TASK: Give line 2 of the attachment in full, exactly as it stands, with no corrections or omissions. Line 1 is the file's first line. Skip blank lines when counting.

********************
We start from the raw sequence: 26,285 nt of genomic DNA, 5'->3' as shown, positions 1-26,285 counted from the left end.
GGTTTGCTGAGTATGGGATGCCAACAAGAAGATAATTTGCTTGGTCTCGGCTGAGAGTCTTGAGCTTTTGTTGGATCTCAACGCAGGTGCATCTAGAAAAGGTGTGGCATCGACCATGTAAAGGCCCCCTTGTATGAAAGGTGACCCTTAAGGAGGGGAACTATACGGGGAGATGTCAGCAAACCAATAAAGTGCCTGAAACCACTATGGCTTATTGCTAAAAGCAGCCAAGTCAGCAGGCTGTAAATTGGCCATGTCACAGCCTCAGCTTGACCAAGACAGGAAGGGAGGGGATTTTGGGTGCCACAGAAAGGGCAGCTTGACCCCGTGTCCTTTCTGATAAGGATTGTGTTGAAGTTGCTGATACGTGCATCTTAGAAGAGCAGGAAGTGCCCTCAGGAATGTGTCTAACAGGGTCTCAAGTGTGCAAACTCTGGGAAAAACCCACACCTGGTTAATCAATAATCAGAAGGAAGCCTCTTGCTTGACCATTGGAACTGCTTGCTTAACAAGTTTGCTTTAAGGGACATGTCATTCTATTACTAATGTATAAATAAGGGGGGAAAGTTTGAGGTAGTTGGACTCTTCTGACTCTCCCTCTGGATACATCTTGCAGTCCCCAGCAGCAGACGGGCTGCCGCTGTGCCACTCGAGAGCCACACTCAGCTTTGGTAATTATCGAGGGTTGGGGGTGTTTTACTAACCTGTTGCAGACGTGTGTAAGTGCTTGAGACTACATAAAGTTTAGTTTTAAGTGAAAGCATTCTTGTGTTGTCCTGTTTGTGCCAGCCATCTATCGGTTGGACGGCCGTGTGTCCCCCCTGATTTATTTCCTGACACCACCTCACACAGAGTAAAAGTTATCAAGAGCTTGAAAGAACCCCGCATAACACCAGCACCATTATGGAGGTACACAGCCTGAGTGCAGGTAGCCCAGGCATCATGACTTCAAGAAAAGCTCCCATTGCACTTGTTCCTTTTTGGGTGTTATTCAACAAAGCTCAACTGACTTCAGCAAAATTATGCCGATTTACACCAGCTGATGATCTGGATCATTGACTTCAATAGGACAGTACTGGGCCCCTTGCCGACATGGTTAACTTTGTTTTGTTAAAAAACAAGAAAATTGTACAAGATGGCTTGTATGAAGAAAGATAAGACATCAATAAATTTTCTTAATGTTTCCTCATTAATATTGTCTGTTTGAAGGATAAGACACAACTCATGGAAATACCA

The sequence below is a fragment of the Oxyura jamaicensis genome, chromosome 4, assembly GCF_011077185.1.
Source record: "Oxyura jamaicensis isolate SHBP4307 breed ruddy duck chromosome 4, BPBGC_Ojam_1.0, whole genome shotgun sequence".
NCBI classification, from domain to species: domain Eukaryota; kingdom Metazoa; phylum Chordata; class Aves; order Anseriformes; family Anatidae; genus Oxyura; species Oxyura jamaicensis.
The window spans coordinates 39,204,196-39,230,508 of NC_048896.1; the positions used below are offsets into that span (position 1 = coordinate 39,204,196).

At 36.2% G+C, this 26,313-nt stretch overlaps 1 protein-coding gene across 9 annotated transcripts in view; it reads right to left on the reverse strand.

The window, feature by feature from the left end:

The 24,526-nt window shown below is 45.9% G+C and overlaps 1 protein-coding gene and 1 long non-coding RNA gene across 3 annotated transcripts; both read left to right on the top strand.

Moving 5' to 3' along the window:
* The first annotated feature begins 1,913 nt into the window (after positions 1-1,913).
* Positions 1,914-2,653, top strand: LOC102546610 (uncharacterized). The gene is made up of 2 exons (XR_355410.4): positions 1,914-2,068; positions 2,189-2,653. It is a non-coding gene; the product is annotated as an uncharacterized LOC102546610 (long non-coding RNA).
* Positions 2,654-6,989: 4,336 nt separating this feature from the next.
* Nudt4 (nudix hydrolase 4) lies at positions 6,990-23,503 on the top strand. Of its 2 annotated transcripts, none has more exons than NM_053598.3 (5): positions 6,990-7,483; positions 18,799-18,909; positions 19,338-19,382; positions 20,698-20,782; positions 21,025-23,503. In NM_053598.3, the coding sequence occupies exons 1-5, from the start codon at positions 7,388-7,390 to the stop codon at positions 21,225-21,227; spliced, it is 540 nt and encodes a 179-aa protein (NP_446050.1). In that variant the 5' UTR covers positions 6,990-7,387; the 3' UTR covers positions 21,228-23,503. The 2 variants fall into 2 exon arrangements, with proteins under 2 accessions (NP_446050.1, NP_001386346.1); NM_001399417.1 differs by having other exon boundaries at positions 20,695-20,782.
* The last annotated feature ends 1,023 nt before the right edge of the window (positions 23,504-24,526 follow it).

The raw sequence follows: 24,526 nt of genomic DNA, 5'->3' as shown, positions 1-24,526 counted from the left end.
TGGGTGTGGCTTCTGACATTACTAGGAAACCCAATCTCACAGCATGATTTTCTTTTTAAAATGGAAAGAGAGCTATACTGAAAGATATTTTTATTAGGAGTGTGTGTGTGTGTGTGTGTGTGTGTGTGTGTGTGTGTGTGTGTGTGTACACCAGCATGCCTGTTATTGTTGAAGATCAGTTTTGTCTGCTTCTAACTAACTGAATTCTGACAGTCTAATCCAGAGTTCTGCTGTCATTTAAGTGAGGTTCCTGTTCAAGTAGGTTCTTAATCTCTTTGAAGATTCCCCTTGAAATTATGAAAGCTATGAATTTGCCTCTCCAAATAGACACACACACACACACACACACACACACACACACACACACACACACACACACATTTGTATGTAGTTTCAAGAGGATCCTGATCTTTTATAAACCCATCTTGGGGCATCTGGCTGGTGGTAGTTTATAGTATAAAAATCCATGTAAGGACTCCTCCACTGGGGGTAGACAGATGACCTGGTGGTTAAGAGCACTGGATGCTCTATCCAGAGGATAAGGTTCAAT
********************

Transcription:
GGTTTGCTGAGTATGGGATGCCAACAAGAAGATAATTTGCTTGGTCTCGGCTGAGAGTCTTGAGCTTTTGTTGGATCTCAACGCAGGTGCATCTAGAAAAGGTGTGGCATCGACCATGTAAAGGCCCCCTTGTATGAAAGGTGACCCTTAAGGAGGGGAACTATACGGGGAGATGTCAGCAAACCAATAAAGTGCCTGAAACCACTATGGCTTATTGCTAAAAGCAGCCAAGTCAGCAGGCTGTAAATTGGCCATGTCACAGCCTCAGCTTGACCAAGACAGGAAGGGAGGGGATTTTGGGTGCCACAGAAAGGGCAGCTTGACCCCGTGTCCTTTCTGATAAGGATTGTGTTGAAGTTGCTGATACGTGCATCTTAGAAGAGCAGGAAGTGCCCTCAGGAATGTGTCTAACAGGGTCTCAAGTGTGCAAACTCTGGGAAAAACCCACACCTGGTTAATCAATAATCAGAAGGAAGCCTCTTGCTTGACCATTGGAACTGCTTGCTTAACAAGTTTGCTTTAAGGGACATGTCATTCTATTACTAATGTATAAATAAGGGGGGAAAGTTTGAGGTAGTTGGACTCTTCTGACTCTCCCTCTGGATACATCTTGCAGTCCCCAGCAGCAGACGGGCTGCCGCTGTGCCACTCGAGAGCCACACTCAGCTTTGGTAATTATCGAGGGTTGGGGGTGTTTTACTAACCTGTTGCAGACGTGTGTAAGTGCTTGAGACTACATAAAGTTTAGTTTTAAGTGAAAGCATTCTTGTGTTGTCCTGTTTGTGCCAGCCATCTATCGGTTGGACGGCCGTGTGTCCCCCCTGATTTATTTCCTGACACCACCTCACACAGAGTAAAAGTTATCAAGAGCTTGAAAGAACCCCGCATAACACCAGCACCATTATGGAGGTACACAGCCTGAGTGCAGGTAGCCCAGGCATCATGACTTCAAGAAAAGCTCCCATTGCACTTGTTCCTTTTTGGGTGTTATTCAACAAAGCTCAACTGACTTCAGCAAAATTATGCCGATTTACACCAGCTGATGATCTGGATCATTGACTTCAATAGGACAGTACTGGGCCCCTTGCCGACATGGTTAACTTTGTTTTGTTAAAAAACAAGAAAATTGTACAAGATGGCTTGTATGAAGAAAGATAAGACATCAATAAATTTTCTTAATGTTTCCTCATTAATATTGTCTGTTTGAAGGATAAGACACAACTCATGGAAATACCA